Sakai 2.0, released in July 2005 after 450 people attended the third Sakai Conference, represented a considerable 18-month milestone for the grant, software, and growing community (68 members). Indiana University rolled out Sakai 2.01 to its entire user community of 100,000 members as its default learning environment in August 2005. Many other institutions began formal pilot projects, and Michigan retired its legacy system and ran completely on Sakai. The Sakai Project accelerated its work to shift from a grant-funded project to a self-sustaining community through an extensive governance discussion at its conference. Jutta Treviranus (U. of Toronto) was appointed as the tenth member of the board.
In October 2005, the Sakai Foundation was formally incorporated, and the Sakai intellectual property was granted via a copyright licence agreement from the universities to the Sakai Foundation. In December 2005 the grant chapter was brought to a close with 565 attendees at the Austin, Texas, Sakai Conference and the release of Sakai 2.1. The Sakai community had elected three new members to the Sakai Foundation board, including one from a commercial firm, as three founders completed their term. The Sakai Foundation topped 100 members with 12 Sakai Commercial Affiliates including Apple, IBM, Harvest Road, rSmart, Sun, Unicon, and others. The University of South Africa went live with Sakai for 70,000 students in January 2006 and many other institutions began pilots.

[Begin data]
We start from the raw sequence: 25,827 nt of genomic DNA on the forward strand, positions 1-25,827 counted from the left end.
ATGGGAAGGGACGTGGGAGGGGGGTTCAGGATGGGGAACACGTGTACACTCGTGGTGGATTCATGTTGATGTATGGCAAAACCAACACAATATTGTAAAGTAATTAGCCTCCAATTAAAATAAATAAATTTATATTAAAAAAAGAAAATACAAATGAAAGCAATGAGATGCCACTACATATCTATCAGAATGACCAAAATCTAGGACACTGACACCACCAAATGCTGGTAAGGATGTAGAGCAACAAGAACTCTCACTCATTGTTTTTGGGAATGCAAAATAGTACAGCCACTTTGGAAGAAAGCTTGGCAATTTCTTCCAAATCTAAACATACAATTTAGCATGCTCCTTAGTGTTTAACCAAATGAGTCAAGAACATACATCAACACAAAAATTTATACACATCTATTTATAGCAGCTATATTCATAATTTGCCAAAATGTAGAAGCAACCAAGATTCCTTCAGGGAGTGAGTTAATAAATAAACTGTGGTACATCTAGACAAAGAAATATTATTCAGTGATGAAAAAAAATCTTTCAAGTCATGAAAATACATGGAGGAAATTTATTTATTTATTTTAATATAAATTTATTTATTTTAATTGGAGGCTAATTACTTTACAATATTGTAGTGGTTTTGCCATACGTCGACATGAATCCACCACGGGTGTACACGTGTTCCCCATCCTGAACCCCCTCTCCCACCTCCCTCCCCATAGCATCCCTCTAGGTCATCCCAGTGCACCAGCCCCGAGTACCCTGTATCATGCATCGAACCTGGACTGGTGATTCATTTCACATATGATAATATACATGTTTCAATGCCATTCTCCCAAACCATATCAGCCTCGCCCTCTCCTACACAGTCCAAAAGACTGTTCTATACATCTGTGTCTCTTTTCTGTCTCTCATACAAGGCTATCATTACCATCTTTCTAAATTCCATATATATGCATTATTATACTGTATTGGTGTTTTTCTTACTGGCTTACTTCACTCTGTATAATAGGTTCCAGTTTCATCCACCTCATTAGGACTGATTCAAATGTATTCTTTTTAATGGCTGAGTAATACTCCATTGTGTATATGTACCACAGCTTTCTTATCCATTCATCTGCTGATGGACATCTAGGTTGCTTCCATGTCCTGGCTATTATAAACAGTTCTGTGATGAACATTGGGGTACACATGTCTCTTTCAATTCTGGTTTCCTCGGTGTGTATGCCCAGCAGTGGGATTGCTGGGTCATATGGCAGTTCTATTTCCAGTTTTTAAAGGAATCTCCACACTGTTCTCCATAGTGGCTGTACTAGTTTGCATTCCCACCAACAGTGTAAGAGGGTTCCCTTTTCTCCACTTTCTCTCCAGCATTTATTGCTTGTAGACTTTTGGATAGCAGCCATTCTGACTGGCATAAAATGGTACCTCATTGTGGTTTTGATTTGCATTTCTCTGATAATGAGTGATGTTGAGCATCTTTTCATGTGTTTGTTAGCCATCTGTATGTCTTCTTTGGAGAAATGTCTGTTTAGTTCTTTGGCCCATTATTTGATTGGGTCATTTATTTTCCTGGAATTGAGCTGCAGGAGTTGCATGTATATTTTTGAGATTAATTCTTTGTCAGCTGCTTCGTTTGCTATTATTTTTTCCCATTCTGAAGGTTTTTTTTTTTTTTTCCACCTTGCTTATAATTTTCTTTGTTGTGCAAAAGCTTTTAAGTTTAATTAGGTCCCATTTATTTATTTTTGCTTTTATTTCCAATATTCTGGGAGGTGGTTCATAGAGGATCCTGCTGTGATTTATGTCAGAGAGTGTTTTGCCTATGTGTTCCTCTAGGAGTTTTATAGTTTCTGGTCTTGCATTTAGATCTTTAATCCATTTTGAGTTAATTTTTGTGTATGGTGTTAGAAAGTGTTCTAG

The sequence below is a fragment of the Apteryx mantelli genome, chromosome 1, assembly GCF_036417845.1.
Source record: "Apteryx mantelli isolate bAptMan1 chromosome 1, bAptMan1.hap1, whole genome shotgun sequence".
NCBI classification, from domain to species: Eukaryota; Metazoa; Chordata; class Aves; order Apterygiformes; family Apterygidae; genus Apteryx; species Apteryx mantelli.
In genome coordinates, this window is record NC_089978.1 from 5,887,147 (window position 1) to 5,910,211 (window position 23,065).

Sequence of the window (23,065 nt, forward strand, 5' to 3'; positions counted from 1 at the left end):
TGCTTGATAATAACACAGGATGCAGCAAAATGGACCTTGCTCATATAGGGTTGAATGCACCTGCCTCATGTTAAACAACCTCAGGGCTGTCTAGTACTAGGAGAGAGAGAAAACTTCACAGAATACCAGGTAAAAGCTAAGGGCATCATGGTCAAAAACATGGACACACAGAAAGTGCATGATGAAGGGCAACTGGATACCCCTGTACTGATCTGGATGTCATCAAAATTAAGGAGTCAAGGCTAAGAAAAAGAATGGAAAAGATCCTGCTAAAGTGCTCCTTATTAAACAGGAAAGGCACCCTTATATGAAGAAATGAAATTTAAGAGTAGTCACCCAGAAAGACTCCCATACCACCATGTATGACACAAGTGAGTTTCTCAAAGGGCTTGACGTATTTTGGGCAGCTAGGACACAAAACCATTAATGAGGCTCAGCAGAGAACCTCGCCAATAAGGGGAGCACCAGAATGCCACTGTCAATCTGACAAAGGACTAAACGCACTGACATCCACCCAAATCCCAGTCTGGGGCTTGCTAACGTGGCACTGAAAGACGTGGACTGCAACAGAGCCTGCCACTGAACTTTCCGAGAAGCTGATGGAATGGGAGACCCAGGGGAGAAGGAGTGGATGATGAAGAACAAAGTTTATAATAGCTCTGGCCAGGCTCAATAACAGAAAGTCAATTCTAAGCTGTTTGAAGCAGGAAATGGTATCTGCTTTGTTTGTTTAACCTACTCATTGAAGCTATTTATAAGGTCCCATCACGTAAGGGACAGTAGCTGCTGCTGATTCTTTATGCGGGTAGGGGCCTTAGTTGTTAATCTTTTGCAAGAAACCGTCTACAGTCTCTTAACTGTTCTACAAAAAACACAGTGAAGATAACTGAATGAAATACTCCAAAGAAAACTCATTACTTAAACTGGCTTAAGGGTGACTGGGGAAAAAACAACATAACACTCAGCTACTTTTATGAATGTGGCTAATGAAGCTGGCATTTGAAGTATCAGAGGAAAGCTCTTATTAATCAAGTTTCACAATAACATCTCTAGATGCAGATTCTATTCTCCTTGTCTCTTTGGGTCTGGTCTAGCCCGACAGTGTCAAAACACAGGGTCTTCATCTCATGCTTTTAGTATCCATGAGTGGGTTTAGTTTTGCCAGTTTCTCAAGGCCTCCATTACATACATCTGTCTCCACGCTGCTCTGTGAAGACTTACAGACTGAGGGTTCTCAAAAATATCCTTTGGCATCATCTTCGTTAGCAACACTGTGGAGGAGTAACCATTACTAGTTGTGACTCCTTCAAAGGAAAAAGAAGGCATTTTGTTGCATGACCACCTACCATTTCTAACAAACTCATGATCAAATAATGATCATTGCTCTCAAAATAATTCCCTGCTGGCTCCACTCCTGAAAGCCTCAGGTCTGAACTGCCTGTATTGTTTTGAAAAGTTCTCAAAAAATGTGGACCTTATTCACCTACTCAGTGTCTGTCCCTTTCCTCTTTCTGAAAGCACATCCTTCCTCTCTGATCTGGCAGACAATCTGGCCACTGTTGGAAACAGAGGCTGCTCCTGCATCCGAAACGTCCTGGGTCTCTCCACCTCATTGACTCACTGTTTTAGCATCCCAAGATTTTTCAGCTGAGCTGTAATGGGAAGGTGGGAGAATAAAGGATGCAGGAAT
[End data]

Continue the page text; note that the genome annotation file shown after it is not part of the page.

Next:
Structure and governance: the grant
The Sakai Project began with a board of six—one board member from each investing institution, OKI, and uPortal. The board members each faced the responsibility for implementing learning software at their respective institutions and had tendered their development staff to the direction of the Sakai Project Board. There were no formal agreements between the institutions other than some subcontracting (of a portion of the US$2.4m grant to each partner from Michigan) for hiring additional development staff and travel. The glue for the collaboration was that each institution wrote a ‘Memorandum of Intent’ from the university president/provost to the Mellon Foundation. The memorandum asserted four things:
- the institution would tender five development staff members to the control of the Sakai Project Board
- granted the project use of specific software or intellectual property, e.g., the CHEF software from Michigan or CourseWork from Stanford
- the institution agreed that project work products would be distributed under a BSD-style, open licence with no restriction on commercialization
- the institution would implement the Sakai software when completed.